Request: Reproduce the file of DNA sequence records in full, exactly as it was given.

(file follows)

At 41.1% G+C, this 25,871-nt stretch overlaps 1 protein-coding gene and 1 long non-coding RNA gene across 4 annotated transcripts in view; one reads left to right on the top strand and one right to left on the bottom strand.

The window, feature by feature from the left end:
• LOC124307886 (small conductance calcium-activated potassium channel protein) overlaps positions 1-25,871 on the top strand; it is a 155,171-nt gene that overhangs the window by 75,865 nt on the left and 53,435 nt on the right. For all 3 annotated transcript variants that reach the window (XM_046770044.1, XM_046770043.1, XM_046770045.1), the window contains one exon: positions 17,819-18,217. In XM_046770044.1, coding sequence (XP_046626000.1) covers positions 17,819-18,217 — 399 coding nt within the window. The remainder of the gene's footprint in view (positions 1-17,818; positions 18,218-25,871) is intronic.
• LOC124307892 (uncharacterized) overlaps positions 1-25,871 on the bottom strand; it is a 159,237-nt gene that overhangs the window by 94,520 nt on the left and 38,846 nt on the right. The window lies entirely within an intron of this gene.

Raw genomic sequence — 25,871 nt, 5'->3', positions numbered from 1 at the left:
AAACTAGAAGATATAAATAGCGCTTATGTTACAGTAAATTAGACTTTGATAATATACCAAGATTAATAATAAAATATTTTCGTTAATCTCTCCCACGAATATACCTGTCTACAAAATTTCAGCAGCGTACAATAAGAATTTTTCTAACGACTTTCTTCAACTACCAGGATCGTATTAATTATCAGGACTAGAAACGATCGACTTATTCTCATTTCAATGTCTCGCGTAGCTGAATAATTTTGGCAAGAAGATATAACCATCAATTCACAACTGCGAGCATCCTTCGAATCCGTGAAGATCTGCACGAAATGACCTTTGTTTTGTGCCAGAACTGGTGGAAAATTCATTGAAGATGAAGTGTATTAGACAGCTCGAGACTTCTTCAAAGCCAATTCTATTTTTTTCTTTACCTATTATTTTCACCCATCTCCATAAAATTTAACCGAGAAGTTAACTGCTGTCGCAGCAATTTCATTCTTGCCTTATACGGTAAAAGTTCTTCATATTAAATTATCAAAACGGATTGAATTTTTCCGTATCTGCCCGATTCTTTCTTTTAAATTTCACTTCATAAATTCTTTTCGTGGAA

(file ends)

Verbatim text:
At 41.1% G+C, this 25,871-nt stretch overlaps 1 protein-coding gene and 1 long non-coding RNA gene across 4 annotated transcripts in view; one reads left to right on the top strand and one right to left on the bottom strand.

The window, feature by feature from the left end:
• LOC124307886 (small conductance calcium-activated potassium channel protein) overlaps positions 1-25,871 on the top strand; it is a 155,171-nt gene that overhangs the window by 75,865 nt on the left and 53,435 nt on the right. For all 3 annotated transcript variants that reach the window (XM_046770044.1, XM_046770043.1, XM_046770045.1), the window contains one exon: positions 17,819-18,217. In XM_046770044.1, coding sequence (XP_046626000.1) covers positions 17,819-18,217 — 399 coding nt within the window. The remainder of the gene's footprint in view (positions 1-17,818; positions 18,218-25,871) is intronic.
• LOC124307892 (uncharacterized) overlaps positions 1-25,871 on the bottom strand; it is a 159,237-nt gene that overhangs the window by 94,520 nt on the left and 38,846 nt on the right. The window lies entirely within an intron of this gene.

Raw genomic sequence — 25,871 nt, 5'->3', positions numbered from 1 at the left:
AAACTAGAAGATATAAATAGCGCTTATGTTACAGTAAATTAGACTTTGATAATATACCAAGATTAATAATAAAATATTTTCGTTAATCTCTCCCACGAATATACCTGTCTACAAAATTTCAGCAGCGTACAATAAGAATTTTTCTAACGACTTTCTTCAACTACCAGGATCGTATTAATTATCAGGACTAGAAACGATCGACTTATTCTCATTTCAATGTCTCGCGTAGCTGAATAATTTTGGCAAGAAGATATAACCATCAATTCACAACTGCGAGCATCCTTCGAATCCGTGAAGATCTGCACGAAATGACCTTTGTTTTGTGCCAGAACTGGTGGAAAATTCATTGAAGATGAAGTGTATTAGACAGCTCGAGACTTCTTCAAAGCCAATTCTATTTTTTTCTTTACCTATTATTTTCACCCATCTCCATAAAATTTAACCGAGAAGTTAACTGCTGTCGCAGCAATTTCATTCTTGCCTTATACGGTAAAAGTTCTTCATATTAAATTATCAAAACGGATTGAATTTTTCCGTATCTGCCCGATTCTTTCTTTTAAATTTCACTTCATAAATTCTTTTCGTGGAA